Supreme Court to rule on lake ownership
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DECEMBER 13, 2000

The Supreme Court on Monday agreed to hear the state of Idaho's challenge to the Coeur d'Alene Tribe's ownership of the southern third of Lake Coeur d'Alene.

Considered a prized natural resource, the lake draws millions of visitors every year for swimming, boating, and other activities. But while the state contends it has responsibly managed the lake for the past 100 years, the tribe has a different view.

"The state has provided nothing toward the stewardship of that lake over the years," said Bob Bostwick, the tribe's press secretary. "The state has allowed it to be used a toilet for mine waste."

"The tribe is the lake's last best hope," he added.

In what has been termed a "legal slam dunk," a federal judge in 1998 ruled that the tribe was the rightful owner of the southern portion of the lake, citing an 1873 executive order and subsequent Congressional actions. The state appealed to the Ninth Circuit Court of Appeals, who affirmed tribal ownership in May.

Since the first ruling, Bostwick said the tribe has taken steps to step up water safety, providing police and other services on its portion of the lake. The tribe has also continued to press the mining industry to finance the cleanup of the lake and the surrounding area and in July, three companies pledged $250 million over 30 years to clean up the Coeur d'Alene basin, where mining began in the late 1800s.

It was during this time that Idaho received statehood, a key part of the state's position. Arguing that the issue is important not just for Idaho, but to "all of the western states," Attorney General Al Lance says Idaho's entrance into the Union in 1890 confirms state ownership of the entire lake.

The state also disagrees with the view that they have not adequately cared for the lake.

"The state had managed it all along," said Bob Cooper, the Attorney General's director of constituent affairs. "This really is a legal difference between the state of Idaho, the United States, and the Coeur d'Alene Tribe "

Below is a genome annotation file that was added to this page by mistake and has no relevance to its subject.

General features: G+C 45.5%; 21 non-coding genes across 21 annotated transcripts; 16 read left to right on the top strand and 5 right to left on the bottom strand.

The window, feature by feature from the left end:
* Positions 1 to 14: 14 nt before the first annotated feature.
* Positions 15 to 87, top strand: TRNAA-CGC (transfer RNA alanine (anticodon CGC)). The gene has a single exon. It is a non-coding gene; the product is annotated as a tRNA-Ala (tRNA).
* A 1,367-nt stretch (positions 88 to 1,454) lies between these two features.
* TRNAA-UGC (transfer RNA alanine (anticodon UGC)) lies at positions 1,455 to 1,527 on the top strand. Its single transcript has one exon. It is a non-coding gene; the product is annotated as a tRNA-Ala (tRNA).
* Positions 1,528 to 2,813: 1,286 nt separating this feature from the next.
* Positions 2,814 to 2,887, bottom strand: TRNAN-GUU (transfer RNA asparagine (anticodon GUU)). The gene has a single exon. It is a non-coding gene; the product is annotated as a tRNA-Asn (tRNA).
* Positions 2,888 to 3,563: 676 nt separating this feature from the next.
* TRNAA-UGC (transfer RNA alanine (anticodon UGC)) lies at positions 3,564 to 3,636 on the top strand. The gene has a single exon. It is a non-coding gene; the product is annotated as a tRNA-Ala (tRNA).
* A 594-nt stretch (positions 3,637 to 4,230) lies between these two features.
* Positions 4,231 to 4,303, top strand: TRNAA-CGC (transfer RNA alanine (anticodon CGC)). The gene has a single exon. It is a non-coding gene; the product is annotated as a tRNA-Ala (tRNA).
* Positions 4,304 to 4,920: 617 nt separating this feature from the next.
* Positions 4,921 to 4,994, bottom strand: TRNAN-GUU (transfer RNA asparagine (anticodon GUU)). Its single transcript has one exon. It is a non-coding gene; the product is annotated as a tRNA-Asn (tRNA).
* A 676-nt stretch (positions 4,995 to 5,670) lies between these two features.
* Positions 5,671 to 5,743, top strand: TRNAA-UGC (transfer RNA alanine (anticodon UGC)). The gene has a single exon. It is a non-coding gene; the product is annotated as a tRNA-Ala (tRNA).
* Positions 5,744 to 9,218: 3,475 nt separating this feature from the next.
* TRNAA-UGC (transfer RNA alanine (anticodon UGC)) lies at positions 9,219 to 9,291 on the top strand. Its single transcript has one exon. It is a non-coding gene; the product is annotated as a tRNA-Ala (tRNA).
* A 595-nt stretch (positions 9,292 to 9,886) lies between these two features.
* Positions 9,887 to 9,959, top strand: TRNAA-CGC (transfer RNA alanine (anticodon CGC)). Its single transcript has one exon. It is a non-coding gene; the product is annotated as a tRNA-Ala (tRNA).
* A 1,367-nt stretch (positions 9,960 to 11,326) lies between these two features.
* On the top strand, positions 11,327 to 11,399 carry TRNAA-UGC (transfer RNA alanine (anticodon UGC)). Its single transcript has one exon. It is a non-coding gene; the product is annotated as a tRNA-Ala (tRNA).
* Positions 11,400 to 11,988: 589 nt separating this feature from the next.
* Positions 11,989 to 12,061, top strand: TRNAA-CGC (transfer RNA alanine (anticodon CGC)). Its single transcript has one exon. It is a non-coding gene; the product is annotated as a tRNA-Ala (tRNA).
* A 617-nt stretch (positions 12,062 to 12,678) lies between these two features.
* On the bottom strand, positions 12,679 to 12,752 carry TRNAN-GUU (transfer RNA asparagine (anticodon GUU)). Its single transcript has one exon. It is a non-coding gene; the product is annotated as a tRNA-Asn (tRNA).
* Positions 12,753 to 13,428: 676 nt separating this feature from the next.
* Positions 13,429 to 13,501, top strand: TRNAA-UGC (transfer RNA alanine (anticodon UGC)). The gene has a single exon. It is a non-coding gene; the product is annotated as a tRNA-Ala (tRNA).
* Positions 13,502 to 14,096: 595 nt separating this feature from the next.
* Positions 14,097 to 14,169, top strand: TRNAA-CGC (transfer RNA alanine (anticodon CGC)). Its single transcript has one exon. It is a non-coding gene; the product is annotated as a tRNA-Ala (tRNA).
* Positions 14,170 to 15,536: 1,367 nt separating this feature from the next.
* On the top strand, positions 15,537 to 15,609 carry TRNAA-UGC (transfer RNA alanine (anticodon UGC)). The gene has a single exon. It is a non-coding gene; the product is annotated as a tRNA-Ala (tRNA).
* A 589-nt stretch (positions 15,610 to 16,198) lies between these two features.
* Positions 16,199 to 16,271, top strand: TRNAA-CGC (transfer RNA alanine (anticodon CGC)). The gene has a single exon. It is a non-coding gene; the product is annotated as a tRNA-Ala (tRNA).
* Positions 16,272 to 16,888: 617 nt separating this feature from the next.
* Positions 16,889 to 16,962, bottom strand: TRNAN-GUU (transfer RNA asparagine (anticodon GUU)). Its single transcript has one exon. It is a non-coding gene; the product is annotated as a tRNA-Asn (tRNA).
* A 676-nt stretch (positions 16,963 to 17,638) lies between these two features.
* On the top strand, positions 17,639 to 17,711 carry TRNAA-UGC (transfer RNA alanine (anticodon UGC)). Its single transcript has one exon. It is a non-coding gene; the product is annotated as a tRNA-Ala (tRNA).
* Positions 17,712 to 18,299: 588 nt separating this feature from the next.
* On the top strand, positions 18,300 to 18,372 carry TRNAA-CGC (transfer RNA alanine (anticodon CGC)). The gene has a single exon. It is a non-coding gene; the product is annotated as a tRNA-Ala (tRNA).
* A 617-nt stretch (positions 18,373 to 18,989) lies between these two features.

The intervention of the United States was a key part in forcing the state to address their claims of ownership. The tribe had attempted to sue the state on its own but in 1997, the Supreme Court ruled that the Eleventh Amendment protected the state from lawsuit.

The Court's decision was split 5 to 4, with Justices John Paul Stevens, David Souter, Ruth Bader Ginsburg, and Stephen Breyer arguing that the tribe had proven its case was an exception to the state's sovereign immunity. Whether or not the Court will again view this issue so divided is open for question, but Bostwick believes the tribe will prevail.

"The tribe's homeland has always been here," he said. "The lake has always been the center of that homeland."

Get the Ninth Circuit Ruling:
US v. Idaho (Ninth Circuit. No. 9835831. May 2000)

Get the 1997 Supreme Court Case:
Idaho, et al. v. Coeur d'Alene Tribe of Idaho, et al 521 U.S. 261 (1997)
Syllabus | Opinion | Concurrence | Dissent

Related Stories:
State wants Coeur d'Alene Lake (Tribal Law 07/27)
Coeur d'Alene settles lawsuit (Enviro 07/10)
Tribe slows down river (Tribal Law 05/05)

Relevant Links:
The Coeur d'Alene Tribe -
Attorney General, Idaho -